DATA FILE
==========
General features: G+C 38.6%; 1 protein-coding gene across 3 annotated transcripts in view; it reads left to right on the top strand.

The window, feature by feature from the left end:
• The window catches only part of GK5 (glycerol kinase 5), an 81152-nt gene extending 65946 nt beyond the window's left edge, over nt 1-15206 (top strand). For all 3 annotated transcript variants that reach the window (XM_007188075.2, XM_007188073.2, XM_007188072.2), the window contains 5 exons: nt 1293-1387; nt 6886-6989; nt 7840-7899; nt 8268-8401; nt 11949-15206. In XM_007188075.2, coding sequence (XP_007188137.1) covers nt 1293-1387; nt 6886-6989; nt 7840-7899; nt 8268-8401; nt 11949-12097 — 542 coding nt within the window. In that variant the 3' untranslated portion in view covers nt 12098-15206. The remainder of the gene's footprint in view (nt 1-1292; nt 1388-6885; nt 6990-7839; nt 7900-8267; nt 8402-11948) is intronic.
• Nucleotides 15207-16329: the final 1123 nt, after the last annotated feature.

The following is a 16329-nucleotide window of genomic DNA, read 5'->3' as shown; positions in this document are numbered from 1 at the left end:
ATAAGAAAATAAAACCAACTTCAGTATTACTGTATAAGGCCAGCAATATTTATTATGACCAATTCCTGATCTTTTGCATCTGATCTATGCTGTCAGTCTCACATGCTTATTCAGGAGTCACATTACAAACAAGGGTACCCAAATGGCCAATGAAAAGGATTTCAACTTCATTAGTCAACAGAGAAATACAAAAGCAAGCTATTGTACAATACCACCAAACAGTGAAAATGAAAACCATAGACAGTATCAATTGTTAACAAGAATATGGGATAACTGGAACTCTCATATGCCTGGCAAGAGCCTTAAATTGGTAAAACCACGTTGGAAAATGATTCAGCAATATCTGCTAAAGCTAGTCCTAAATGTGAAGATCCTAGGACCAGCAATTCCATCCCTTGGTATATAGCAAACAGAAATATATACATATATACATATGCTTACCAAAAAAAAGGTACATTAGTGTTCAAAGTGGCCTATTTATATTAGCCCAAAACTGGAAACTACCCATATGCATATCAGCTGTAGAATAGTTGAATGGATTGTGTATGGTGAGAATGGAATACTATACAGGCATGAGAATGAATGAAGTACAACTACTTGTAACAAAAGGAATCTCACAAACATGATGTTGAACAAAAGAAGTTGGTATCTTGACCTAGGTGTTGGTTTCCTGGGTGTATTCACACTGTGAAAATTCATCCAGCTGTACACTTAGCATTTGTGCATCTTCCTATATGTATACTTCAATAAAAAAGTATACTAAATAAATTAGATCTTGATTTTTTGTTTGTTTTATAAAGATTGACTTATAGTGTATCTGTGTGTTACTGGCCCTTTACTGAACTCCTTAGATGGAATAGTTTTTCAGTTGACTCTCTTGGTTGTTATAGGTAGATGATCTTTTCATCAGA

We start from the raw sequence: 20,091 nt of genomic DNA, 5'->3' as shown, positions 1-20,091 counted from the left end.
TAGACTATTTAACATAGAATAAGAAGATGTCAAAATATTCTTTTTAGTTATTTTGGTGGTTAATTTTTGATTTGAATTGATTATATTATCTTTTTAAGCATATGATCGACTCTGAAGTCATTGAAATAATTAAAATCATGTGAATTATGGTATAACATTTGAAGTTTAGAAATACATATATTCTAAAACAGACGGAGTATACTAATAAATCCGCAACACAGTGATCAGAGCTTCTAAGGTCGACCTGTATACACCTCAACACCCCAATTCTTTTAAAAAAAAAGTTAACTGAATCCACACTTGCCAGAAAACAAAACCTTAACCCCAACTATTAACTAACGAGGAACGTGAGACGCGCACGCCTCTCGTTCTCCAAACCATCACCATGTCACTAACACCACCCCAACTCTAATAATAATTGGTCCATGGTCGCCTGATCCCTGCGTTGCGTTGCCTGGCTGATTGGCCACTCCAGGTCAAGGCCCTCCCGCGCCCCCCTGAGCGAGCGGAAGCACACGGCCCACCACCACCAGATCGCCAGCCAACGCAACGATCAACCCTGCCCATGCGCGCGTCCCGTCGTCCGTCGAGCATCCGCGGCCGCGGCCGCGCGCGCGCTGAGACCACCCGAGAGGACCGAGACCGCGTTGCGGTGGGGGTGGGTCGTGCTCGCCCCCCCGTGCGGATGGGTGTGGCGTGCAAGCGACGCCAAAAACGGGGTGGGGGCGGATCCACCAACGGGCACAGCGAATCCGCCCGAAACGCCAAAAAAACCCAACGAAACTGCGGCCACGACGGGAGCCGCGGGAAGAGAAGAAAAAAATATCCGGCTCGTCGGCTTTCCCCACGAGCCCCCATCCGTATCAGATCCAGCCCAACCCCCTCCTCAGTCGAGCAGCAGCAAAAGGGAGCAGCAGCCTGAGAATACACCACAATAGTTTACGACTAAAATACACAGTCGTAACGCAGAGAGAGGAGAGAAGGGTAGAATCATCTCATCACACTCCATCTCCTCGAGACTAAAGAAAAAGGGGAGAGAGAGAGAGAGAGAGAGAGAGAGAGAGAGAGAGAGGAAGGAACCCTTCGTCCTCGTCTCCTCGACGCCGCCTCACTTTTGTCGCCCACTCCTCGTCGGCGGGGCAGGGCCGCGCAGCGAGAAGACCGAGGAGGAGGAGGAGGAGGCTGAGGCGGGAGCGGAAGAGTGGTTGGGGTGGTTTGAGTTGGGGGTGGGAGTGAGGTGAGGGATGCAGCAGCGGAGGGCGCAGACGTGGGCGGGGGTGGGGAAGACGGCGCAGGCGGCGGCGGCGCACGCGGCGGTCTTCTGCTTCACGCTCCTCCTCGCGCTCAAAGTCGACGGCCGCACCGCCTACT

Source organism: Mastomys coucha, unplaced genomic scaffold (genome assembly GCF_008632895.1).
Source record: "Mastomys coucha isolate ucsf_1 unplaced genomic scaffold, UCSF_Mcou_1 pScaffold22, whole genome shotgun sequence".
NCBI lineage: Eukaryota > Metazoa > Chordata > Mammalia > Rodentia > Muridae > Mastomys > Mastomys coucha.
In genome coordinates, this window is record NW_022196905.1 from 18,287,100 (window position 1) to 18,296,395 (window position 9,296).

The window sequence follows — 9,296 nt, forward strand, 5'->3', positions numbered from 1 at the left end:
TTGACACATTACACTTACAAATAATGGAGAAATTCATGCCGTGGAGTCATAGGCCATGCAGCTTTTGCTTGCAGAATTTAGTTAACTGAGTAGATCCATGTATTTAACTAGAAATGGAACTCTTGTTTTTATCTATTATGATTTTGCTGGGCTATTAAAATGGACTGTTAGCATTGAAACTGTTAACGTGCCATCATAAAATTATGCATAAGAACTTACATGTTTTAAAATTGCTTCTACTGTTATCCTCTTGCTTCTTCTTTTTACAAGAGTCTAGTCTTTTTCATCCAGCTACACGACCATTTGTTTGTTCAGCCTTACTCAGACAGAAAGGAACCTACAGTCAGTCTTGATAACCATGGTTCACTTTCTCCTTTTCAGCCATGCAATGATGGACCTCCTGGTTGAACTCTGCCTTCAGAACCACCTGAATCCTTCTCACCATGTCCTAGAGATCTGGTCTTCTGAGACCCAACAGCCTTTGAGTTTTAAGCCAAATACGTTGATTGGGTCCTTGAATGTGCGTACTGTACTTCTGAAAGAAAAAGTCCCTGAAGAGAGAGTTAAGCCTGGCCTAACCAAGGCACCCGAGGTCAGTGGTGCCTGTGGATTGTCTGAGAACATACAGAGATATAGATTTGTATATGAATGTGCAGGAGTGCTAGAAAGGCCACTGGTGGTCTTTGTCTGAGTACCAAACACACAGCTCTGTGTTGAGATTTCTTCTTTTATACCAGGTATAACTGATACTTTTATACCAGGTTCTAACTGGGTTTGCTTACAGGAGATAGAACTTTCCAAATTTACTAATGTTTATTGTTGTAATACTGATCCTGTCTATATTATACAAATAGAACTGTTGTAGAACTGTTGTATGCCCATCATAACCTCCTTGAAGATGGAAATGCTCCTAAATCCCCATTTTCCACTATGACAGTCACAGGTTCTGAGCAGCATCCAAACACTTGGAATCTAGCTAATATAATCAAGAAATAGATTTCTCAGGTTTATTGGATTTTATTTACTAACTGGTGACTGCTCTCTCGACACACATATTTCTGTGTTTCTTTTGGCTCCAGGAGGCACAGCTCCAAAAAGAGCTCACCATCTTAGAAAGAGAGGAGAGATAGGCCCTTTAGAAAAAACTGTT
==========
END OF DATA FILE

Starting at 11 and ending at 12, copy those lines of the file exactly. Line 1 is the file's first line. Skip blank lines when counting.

NCBI lineage: Eukaryota > Metazoa > Chordata > Mammalia > Rodentia > Muridae > Mastomys > Mastomys coucha.
In genome coordinates, this window is record NW_022196905.1 from 18,287,100 (window position 1) to 18,296,395 (window position 9,296).